Pursuant to one embodiment of the present invention, an ultrasonic surgical blade has at least three cutting edges including (1) an outwardly facing cutting edge with a first linear section extending substantially parallel to the axis of the shank and an arcuate section along the distal end of the blade body, (2) a rearwardly facing cutting edge defined by the hooked distal end portion of the blade body, and (3) a second linear section opposite the first linear section. Where the elongate portion of the blade body is disposed to one side of the axis, the second linear section faces the axis. Preferably, the entire blade body including three cutting edges is disposed in a single plane. The outwardly facing linear section and the arcuate section are continuous with one another to form a single smooth cutting edge. The arcuate section may comprise various sector angles and is disposed on the blade body substantially opposite the shank.

The straight or linear cutting sections are longitudinal and oriented substantially parallel to the axis of the blade. In at least one embodiment of the ultrasonic cutting blade, the elongate portion of the blade is tapered, the outwardly facing cutting edge extending at a slight angle relative to the axis.

The edges of the linear sections do not necessarily have to have the same sharpness. For instance, the outer longitudinal edge may be sharp and the inner edge may be blunt, or vice versa.

The shank is preferably provided with an axially extending bore for the conveyance of cooling fluid to the blade body. The blade body is preferably provided at an end opposite the shank with a recess communicating with the bore for distributing fluid from the slot towards the cutting edge. The recess preferably has a configuration that parallels at least a portion of the cutting edge. Where the cutting edge is circular and the blade body has a planar surface between the fluid distribution guide surface and the cutting edge, for instance, the recess has a fluid distribution surface inclined with respect to the planar blade surface and extending along a circular arc.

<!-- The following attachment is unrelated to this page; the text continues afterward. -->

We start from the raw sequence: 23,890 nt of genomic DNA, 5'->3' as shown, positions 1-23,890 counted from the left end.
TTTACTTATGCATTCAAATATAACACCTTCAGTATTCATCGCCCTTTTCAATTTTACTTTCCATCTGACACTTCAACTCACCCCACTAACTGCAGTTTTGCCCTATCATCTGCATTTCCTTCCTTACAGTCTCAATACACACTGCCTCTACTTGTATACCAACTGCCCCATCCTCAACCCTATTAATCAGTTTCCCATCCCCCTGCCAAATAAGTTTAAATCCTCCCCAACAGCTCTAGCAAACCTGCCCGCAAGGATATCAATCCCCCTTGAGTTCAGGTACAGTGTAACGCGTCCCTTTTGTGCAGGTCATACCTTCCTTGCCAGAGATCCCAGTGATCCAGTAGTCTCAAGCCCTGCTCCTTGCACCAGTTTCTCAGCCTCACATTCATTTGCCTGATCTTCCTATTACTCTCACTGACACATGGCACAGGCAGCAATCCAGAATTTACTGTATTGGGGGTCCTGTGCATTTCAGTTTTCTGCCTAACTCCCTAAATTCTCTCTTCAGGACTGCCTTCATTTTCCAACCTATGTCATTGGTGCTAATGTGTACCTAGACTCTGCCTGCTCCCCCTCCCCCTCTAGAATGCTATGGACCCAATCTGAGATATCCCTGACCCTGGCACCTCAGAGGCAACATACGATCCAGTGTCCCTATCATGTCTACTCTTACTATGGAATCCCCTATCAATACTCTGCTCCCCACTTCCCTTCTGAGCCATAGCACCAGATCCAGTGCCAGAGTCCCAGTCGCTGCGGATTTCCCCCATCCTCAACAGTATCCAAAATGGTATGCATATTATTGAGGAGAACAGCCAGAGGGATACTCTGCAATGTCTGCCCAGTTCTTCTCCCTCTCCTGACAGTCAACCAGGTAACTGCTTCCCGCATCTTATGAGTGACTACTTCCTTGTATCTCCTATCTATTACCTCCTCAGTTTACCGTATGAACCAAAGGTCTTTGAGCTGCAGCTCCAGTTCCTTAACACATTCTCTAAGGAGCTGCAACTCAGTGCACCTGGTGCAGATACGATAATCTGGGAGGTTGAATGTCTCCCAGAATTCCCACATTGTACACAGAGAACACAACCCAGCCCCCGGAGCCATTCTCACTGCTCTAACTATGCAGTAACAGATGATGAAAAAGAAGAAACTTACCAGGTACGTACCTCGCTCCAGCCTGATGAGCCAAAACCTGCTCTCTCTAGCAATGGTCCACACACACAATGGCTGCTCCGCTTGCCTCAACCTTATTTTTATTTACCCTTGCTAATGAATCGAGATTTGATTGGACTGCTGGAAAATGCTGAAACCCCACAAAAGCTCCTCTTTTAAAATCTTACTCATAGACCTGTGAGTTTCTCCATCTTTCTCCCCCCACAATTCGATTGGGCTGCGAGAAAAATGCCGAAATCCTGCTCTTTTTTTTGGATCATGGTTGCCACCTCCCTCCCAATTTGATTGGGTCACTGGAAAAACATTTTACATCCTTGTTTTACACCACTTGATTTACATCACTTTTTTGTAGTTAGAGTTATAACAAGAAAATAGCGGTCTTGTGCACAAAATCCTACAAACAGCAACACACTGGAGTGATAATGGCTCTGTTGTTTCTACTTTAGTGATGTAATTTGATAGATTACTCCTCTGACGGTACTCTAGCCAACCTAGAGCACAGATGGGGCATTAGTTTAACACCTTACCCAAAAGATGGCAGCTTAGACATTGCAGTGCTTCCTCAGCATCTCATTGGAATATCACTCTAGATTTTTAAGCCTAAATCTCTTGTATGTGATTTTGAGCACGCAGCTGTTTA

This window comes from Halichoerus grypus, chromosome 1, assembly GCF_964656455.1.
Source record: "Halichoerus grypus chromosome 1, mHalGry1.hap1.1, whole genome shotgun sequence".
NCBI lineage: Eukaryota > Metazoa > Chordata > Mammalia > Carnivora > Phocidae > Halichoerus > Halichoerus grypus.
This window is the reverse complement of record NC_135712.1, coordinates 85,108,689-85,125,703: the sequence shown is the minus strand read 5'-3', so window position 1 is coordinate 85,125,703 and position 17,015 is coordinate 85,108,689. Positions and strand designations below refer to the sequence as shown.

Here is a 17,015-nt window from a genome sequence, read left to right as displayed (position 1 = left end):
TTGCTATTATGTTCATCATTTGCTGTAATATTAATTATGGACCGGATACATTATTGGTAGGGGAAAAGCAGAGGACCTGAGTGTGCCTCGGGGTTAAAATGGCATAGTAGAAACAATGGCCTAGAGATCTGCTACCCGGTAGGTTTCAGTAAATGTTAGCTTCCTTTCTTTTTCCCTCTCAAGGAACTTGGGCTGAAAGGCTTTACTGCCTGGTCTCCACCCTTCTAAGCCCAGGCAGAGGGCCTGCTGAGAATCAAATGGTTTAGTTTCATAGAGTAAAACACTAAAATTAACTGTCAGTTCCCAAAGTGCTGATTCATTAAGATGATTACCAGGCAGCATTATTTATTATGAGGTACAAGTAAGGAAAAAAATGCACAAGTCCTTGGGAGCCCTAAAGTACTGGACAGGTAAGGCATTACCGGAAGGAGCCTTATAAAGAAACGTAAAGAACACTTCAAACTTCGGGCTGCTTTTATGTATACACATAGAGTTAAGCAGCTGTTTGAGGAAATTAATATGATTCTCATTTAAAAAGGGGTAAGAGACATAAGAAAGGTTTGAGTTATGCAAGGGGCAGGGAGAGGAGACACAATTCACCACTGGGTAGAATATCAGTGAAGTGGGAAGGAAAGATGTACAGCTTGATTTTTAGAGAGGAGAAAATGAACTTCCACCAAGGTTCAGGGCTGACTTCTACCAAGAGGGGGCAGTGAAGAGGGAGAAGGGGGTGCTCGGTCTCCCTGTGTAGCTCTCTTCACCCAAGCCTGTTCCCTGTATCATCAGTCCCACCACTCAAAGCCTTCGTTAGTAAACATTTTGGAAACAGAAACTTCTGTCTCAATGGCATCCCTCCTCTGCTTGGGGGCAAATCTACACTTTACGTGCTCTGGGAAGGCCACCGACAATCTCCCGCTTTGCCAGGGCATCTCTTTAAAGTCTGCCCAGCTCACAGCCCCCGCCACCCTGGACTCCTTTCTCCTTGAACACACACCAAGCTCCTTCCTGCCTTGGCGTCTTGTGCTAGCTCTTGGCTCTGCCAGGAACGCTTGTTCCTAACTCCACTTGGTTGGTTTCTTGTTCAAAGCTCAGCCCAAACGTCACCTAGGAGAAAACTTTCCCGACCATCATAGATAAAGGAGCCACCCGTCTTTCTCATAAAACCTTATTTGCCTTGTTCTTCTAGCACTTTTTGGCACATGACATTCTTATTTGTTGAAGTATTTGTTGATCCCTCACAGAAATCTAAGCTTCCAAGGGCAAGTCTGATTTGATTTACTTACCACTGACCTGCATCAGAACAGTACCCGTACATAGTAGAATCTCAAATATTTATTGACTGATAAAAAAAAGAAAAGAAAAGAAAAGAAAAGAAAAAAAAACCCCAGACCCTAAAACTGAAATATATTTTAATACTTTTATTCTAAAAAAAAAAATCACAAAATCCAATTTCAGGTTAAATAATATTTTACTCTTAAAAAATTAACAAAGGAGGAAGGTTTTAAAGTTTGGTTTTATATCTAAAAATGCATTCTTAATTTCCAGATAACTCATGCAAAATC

The cutting edges of a blade in accordance with the present invention are generally continuous, i.e., have no teeth, serrations or voids. This continuity provides a smooth contact surface essential when making precise cuts. In contrast, in an ultrasonic cutting blade having teeth, serrations or interruptions, the feel of the instrument changes and the instrument is more difficult to guide as the teeth, serrations, or interruptions are moved across the bone at the surgical site. Teeth on the blade edge not only do not improve the cutting speed but make it difficult to keep the edge on a predetermined cut line. The continuous blade edges of the present invention also give the cutting process a consistent feel to the surgeon, similar to the feel of a standard scalpel blade.

A blade in accordance with the present invention provides the user with the option of cutting sideways through a patient's tissues, that is, in a direction generally perpendicular to the axis of the blade and the shank. In addition, the user may cut tissue by pulling backward toward the proximal end of the device after hooking material on the inner hook section.

A blade in accordance with the present invention may have a particularly small width, allowing tighter radius of cuts.

A blade in accordance with the present invention results in less dead bone and a small cut kerf. This keeps the cut narrow and provides for quicker healing than if the bone were overheated to necrosis or if the cut was wider.